Clear Channel (CCO) has made a bold move. Before delving deeper into exactly what Clear Channel announced, we should look at the events that led up to where we are now. Back in March of this year, Clear Channel made a small announcement that it had acquired an Internet radio company called Thumbplay. At the time, Clear Channel indicated that it made the purchase for the purpose of integrating more features for its Internet steaming site called iHeartRadio. In simple terms, it wanted to make its Internet streaming presence have features that emulate Pandora's (P).
Now, with this major announcement, it is crystal clear that Clear Channel is going to be a force not only over terrestrial airwaves, but on the Internet side of the radio business as well. Clear Channel has made a few announcements that Sirius XM (SIRI) and Pandora need to consider carefully:
1. Clear Channel has announced its own music festival, the iHeartRadio Music Festival Las Vegas, which will include Lady Gaga, Coldplay, Steven Tyler, Black Eyed Peas, Alicia Keys, Jennifer Lopez, Kenny Chesney, Carrie Underwood, Jane's Addiction, Nicki Minaj, John Mayer, David Guetta, Rascall Flatts, Bruno Mars, Kelly Clarkson, Sublime, Usher, and Sting. These are not slouches by any stretch of the imagination, and creating a music festival in Las Vegas is brilliant.
Effectively, iHeartRadio will become a major force in the industry with loyalty from some of the top artists in the music industry. This type of bold move can be marketed on hundreds of Clear Channel's terrestrial radio stations all summer long. As yet, Sirius XM and Pandora have not branded such an event.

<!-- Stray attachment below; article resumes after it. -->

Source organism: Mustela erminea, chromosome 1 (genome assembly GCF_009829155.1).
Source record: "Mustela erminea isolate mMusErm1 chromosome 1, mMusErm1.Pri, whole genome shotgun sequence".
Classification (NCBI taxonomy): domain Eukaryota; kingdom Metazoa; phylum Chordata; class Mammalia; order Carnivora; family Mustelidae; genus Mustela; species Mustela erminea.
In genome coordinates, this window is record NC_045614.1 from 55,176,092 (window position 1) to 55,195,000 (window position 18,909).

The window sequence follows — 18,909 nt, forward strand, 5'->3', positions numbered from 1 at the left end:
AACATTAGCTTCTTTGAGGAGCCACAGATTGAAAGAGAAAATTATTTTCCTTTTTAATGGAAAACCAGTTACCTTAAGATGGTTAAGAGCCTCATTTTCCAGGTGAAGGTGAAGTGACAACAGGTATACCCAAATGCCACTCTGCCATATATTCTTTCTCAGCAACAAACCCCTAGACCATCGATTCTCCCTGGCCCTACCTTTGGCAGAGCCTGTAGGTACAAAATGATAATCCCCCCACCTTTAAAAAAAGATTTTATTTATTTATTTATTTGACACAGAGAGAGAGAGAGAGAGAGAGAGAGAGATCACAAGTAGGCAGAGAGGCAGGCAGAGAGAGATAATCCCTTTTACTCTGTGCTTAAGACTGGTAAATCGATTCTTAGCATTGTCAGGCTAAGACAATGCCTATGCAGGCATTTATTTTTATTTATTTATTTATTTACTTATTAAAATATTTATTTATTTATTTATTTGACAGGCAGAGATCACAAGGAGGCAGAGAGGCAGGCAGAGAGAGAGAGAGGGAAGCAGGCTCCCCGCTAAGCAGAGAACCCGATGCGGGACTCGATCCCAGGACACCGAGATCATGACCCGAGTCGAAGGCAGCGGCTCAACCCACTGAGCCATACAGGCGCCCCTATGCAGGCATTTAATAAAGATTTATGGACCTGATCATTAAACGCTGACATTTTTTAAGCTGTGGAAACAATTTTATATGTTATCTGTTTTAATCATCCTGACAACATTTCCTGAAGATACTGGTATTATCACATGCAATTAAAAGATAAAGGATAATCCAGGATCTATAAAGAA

2. iHeartRadio is now commercial-free until 2012. This announcement came out of left field, and is a direct threat to Sirius XM. Commercial-free music is one of the attractive aspects of Sirius XM Radio. The satellite radio provider boasts over 60 channels of commercial-free music. It is a main selling point of the company. How does that compare to hundreds of commercial-free music channels offered up by Clear Channel's iHeartRadio? It will be interesting to see what happens.
Also impacted by this announcement are companies like Pandora, Slacker, MOG, and Spotify. All of these services are either subscription-based with a fee or have commercial-free tiers that are available for a fee. IHeartRadio is not only going to be commercial-free, it is also free.
What iHeart Radio is trying to do is build a loyal audience. Some may say that iHeartRadio is giving away the store, but reality is much different. What is happening is that iHeartRadio is acting as a loss leader for the bigger business, Clear Channel.
One thing often discussed when it comes to radio is whether or not these internet radio companies are viable and whether or not they can make money. What investors in Sirius XM and Pandora need to consider is not whether iHeartradio will make money with this, but rather the simple fact that it exists. What iHeartRadio has is the backing and support of Clear Channel's other businesses. Clear Channel has seen the threat of Pandora as well as Sirius XM, and is taking the battle to these companies. Right now Clear Channel is defining the battlefield.
For Sirius XM, the stakes may be bigger than people think. Sirius XM has been touting the pending arrival of Satellite Radio 2.0 for over a year. It's promised additional content including a suite of Spanish language channels, as well as some Pandora-like features including on-demand capability.
With iHeartradio's new presence and reinvention of itself, the bar has been raised. Will Satellite Radio 2.0 meet expectations? Likely, no matter what it takes, the satellite radio provider will step up to the plate.
What we have here is not doom and gloom for Sirius XM and Pandora. What we have are events that simply test those companies' mettle. There is plenty of room in audio entertainment for satellite, terrestrial and Internet. It is simply a game of which medium can be the dominant player and how each of these companies maintains its market share.